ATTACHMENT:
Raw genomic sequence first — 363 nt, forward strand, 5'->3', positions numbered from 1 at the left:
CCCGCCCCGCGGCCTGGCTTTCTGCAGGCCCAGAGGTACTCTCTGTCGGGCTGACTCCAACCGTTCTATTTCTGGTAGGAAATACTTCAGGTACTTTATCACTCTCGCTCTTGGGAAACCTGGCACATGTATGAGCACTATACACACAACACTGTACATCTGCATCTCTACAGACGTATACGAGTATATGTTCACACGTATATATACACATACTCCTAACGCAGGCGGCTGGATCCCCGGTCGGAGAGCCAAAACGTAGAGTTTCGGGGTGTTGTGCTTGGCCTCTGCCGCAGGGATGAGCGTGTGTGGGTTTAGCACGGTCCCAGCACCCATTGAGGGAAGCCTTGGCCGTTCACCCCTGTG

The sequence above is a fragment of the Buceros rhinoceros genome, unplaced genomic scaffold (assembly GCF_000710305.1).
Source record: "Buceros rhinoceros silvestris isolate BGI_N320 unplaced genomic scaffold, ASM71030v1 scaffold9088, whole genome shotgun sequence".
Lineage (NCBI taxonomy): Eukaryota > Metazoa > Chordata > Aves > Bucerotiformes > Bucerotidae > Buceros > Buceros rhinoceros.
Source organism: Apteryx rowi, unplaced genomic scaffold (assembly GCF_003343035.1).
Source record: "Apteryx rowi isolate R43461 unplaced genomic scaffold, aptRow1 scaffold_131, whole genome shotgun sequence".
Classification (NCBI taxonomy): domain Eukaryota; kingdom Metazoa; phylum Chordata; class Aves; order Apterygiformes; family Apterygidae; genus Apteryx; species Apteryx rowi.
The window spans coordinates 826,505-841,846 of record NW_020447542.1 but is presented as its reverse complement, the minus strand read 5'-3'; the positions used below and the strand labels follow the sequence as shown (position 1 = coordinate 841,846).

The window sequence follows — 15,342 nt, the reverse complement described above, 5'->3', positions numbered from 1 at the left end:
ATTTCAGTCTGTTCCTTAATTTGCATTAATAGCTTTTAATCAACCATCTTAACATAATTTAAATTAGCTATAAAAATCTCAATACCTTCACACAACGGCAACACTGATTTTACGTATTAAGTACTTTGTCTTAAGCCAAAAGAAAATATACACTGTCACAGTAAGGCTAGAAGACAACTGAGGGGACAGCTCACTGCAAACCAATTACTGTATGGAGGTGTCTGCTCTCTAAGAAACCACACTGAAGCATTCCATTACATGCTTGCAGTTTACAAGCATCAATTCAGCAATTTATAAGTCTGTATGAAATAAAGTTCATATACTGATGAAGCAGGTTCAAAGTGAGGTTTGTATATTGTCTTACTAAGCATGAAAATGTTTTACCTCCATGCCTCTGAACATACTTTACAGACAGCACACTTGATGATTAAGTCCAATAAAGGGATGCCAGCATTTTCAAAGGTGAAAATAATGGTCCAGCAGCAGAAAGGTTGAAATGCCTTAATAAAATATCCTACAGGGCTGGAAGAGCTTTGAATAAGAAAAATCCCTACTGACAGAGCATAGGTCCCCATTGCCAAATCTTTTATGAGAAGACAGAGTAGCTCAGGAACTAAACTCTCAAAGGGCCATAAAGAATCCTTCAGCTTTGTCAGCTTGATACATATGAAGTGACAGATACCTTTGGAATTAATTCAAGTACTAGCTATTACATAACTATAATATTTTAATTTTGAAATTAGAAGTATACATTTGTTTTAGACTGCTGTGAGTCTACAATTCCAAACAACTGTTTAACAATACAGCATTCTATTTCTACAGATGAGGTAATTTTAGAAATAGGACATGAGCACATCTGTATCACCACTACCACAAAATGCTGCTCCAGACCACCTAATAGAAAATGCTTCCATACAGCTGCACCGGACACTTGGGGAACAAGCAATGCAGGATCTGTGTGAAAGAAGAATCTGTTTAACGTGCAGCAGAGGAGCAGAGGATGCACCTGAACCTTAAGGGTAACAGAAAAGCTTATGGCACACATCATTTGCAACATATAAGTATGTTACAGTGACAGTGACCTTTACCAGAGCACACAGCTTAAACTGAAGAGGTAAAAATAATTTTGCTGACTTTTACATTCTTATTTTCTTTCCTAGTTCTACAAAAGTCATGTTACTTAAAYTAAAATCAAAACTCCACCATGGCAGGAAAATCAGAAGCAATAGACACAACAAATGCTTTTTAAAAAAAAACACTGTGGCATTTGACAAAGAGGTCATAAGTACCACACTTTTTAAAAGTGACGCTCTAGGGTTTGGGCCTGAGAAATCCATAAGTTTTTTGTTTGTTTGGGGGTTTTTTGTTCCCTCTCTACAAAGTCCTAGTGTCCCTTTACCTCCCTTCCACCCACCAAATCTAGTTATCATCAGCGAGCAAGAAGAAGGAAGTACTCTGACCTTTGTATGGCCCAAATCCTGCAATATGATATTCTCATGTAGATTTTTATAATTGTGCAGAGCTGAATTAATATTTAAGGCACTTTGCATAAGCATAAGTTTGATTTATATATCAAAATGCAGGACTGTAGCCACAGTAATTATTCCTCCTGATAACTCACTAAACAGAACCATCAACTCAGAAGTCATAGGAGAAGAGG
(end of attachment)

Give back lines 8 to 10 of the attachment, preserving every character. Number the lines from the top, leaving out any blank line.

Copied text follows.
Classification (NCBI taxonomy): domain Eukaryota; kingdom Metazoa; phylum Chordata; class Aves; order Apterygiformes; family Apterygidae; genus Apteryx; species Apteryx rowi.
The window spans coordinates 826,505-841,846 of record NW_020447542.1 but is presented as its reverse complement, the minus strand read 5'-3'; the positions used below and the strand labels follow the sequence as shown (position 1 = coordinate 841,846).

The window sequence follows — 15,342 nt, the reverse complement described above, 5'->3', positions numbered from 1 at the left end: